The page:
To confirm the effectiveness of this bandage, the scientists tested the experimental bandage that had an electric field against the same injury dressing but without the use of an electric field.

The research showed that even on cuts that were more serious (like the rectangular and deep ones compared to the simple liner ones), the mice that got the electric current got healed at a significantly faster rate.

The deep cuts closed up in as little as three days compared to the control group that took 12 days to heal.

The outcomes of the experiment are very promising, and Dr Wang believes that the combination of the portability provided by the nano generators and the electric stimulation could finally cause a forward push for a technology that has been difficult to use due to lots of technological limitations.

However, other challenges exist because rats are not humans. There is the need for more research to be done on skin that is close to human-like such as that of a pig before moves can be made to have clinical trials on people.

This entire process will take many years, and that is if at all it works on humans as effectively as it did on rats.

An assistant clinical professor at the UCLA’s division of plastic surgery and also a specialist in scar management Dr Andrew Vardanian said during an interview with Healthline that even though there are some promising studies on electric stimulation therapy for the treatment of wounds, it is still not a widely used technic by doctors.

He said he was sure that majority if not all wound centres do not make use of this technology. One reason for this would be that the technology is not available in such a way that it could be easily translated to patients in a wound healing centre or a wound clinic.

Secondly, he said he doesn’t think that the data really shows that it works in such a way that it would be wise to invest in it on a large scale. Despite Dr Vardanian’s reservations, he admits that the technology has some exciting potentials.

He said, “I think that making use of the nanotech to create the electric energy could be a means of delivering it to injuries that may not otherwise be amenable to it because of the bulky devices and things that might be essential.”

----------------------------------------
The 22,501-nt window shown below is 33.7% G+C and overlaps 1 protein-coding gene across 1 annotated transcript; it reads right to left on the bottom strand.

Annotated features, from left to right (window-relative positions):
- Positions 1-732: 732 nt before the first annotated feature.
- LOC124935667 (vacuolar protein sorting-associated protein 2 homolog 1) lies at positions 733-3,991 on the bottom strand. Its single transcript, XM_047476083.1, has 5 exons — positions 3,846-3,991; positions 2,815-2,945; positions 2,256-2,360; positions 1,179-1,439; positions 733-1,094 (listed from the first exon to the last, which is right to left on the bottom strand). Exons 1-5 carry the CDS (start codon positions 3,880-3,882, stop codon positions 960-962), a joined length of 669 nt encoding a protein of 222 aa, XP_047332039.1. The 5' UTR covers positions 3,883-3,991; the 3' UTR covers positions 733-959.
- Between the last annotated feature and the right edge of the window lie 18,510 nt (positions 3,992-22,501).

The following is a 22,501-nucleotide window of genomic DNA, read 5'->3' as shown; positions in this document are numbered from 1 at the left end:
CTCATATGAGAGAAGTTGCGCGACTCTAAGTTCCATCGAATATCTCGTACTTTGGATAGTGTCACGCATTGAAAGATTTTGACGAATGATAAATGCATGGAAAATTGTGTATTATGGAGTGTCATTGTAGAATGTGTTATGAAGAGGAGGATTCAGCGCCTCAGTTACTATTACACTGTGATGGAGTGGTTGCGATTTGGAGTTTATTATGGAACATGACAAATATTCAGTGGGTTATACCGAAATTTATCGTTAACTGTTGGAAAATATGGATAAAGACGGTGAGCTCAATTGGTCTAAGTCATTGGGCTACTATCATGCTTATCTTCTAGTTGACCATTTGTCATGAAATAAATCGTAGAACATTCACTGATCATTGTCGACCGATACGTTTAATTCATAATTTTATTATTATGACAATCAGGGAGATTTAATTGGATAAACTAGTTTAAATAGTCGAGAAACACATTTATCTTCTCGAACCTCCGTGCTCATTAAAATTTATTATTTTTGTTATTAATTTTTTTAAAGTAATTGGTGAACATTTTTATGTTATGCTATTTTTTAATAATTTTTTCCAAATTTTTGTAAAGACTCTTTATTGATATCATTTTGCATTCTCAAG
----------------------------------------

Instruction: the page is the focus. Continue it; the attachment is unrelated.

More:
Specifically for some kinds of injuries, the promise of a potable kind of electric stimulation device may be a really powerful tool.

While it is basic knowledge that small wounds such as a cut on the finger will heal in a short time using the natural body process, wounds like ulcers related to diabetes or even burns will not heal that fast.

New ways for wound treatments

This is not the only research that has been done on dressings and bandages. Researchers at Northwestern University recently experimented with a certain type of dressing that changes from liquid to gel for patients of diabetes. The team of researchers discovered that individuals with the bandage had their diabetic wounds heal faster by 33 per cent.

People who have diabetes are also at risk of having foot ulcers, and that can lead to some severe infection, maybe hospitalisation or even amputation. About 24 per cent of foot ulcers in people dealing with diabetes mostly requires an amputation.

Some old studies show that electric stimulation for foot ulcers in diabetic patients improved healing. Also burns and scars that result from them could potentially benefit from the technology.

Band-Aids remain one of the simplest inventions, yet it prevents fungus, dirt, and bacteria from causing infections on our wounds. That’s a little thing doing so much great work.